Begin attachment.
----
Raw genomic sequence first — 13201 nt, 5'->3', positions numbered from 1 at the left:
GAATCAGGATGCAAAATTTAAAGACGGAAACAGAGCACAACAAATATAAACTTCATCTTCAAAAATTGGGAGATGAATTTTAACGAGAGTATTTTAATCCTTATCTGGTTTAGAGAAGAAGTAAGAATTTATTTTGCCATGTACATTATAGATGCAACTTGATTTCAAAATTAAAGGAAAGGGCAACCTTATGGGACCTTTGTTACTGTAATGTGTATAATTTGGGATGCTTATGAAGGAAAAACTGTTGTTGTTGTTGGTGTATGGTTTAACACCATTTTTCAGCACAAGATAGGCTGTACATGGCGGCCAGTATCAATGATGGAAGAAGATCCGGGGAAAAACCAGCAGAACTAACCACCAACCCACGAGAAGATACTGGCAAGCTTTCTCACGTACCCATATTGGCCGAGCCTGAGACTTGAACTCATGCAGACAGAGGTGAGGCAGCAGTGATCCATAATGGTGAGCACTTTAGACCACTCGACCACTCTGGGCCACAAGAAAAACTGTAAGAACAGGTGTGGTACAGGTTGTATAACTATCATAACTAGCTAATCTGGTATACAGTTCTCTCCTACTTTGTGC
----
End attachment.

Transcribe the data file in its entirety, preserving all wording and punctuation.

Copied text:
Raw genomic sequence first — 13201 nt, 5'->3', positions numbered from 1 at the left:
GAATCAGGATGCAAAATTTAAAGACGGAAACAGAGCACAACAAATATAAACTTCATCTTCAAAAATTGGGAGATGAATTTTAACGAGAGTATTTTAATCCTTATCTGGTTTAGAGAAGAAGTAAGAATTTATTTTGCCATGTACATTATAGATGCAACTTGATTTCAAAATTAAAGGAAAGGGCAACCTTATGGGACCTTTGTTACTGTAATGTGTATAATTTGGGATGCTTATGAAGGAAAAACTGTTGTTGTTGTTGGTGTATGGTTTAACACCATTTTTCAGCACAAGATAGGCTGTACATGGCGGCCAGTATCAATGATGGAAGAAGATCCGGGGAAAAACCAGCAGAACTAACCACCAACCCACGAGAAGATACTGGCAAGCTTTCTCACGTACCCATATTGGCCGAGCCTGAGACTTGAACTCATGCAGACAGAGGTGAGGCAGCAGTGATCCATAATGGTGAGCACTTTAGACCACTCGACCACTCTGGGCCACAAGAAAAACTGTAAGAACAGGTGTGGTACAGGTTGTATAACTATCATAACTAGCTAATCTGGTATACAGTTCTCTCCTACTTTGTGC